Illustration of a human brian, heart and ear; symbolising 3 types of empathy

In addition to Dr. Ekman, Psychologist Daniel Goleman has written extensively about the three kinds of empathy.


The danger to emotional empathy is that if you do not manage your own emotions while taking on others, you can psychologically damage your own emotional state. The key, according to the those who meditate, is to only relate to one emotion that someone else is feeling instead of all emotions.

Lastly, we have Compassionate Empathy which is when you feel another's emotion and then act out to help that person. Compassionate empathy is usually found in people working in social sector jobs as it is vital for them to connect to others, understand their emotional state, and plan the next steps to take.

Still Confused? Here's a relatable situation. Someone you love dies, you email your job and here are the different responses.

Sympathetic Response:

"Dear You,

We are sorry for your loss, please take some time off and let us know when you will be returning. If you need to talk to someone HR can send you our hotline number.

Your Boss"

Empathetic Response:

"Dear You,

I know how hard it is to lose someone you love and I am sorry you are going through this right now. It must be very uneasy and you probably have a lot of questions as to why, so I want you to know that at XYZ Company, your teammates and I are here for you. If you need someone to talk to, some additional time off, or just want to keep your mind busy call me.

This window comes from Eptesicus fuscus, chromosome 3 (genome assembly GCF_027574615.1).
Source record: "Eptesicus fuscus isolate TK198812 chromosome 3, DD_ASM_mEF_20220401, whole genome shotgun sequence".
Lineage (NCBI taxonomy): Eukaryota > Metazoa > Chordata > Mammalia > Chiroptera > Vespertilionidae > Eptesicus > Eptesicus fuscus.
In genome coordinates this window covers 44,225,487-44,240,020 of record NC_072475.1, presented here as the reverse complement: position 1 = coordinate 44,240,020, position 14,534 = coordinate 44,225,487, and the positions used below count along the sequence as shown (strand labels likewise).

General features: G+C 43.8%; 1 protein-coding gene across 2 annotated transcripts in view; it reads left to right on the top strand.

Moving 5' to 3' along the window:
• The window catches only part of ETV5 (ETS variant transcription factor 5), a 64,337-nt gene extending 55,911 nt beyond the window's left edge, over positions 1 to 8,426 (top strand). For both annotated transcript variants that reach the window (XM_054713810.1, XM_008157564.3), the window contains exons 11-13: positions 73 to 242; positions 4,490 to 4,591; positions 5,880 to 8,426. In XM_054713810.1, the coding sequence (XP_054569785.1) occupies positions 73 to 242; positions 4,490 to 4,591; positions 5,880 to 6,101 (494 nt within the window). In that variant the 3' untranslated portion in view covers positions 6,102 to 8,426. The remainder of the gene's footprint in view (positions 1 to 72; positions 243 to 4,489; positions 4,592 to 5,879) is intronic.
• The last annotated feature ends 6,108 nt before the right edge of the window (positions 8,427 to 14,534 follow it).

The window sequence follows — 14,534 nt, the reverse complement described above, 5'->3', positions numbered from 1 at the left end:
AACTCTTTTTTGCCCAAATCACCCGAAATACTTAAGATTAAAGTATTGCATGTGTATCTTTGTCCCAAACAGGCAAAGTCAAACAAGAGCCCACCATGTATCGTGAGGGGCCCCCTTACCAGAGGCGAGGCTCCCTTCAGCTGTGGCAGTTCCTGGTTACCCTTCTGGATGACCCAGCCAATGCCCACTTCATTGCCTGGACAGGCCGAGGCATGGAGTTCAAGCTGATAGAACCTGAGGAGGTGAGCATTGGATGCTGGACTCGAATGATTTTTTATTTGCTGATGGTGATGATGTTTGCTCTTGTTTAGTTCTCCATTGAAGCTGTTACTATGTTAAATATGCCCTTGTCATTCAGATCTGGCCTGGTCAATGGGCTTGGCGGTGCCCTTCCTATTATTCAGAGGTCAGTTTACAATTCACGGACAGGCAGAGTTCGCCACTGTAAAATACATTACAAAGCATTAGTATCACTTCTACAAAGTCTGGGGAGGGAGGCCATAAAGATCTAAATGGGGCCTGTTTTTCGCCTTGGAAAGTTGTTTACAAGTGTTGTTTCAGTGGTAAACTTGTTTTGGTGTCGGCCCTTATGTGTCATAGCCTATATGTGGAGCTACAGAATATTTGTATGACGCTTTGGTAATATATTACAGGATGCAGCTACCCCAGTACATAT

We are here to help you through this tough time, and if you need anything please don't hesitate to ask.

Your Boss"

The sympathetic response is polite but cold while the empathetic response exercises all three types of empathy and feels like your boss understands.

Empathy is Vital in Our Society and in Our Technology

Empathy allows us to understand one another on a deeper level, creating more meaningful relationships. If possible, empathy should be exercised in every relationship that you have, even business relationships. In fact, empathy is one of the most important qualities one should have in the business world as it allows you to connect better with your coworkers and team members.

In our 5 part series we will continue to explore empathy in the world of technology, specifically in artificial intelligence. If empathy is vital to our human relationships it will also be vital to our relationships with technology as it continues to advance and serve us. Let us know what you think about this series and your thoughts on empathy by reaching out to us on Twitter.


Part 1: What is Empathy?

Part 2: Empathetic Machines Creating Jobs?

Part 3: Impressive Artificial Intelligence Using Empathy Now

Part 4: Is Facial Recognition and Emotion Analysis the Answer to Empathetic AI?

Part 5: Empathy in AI Series: Part 5, The Future of Empathetic AI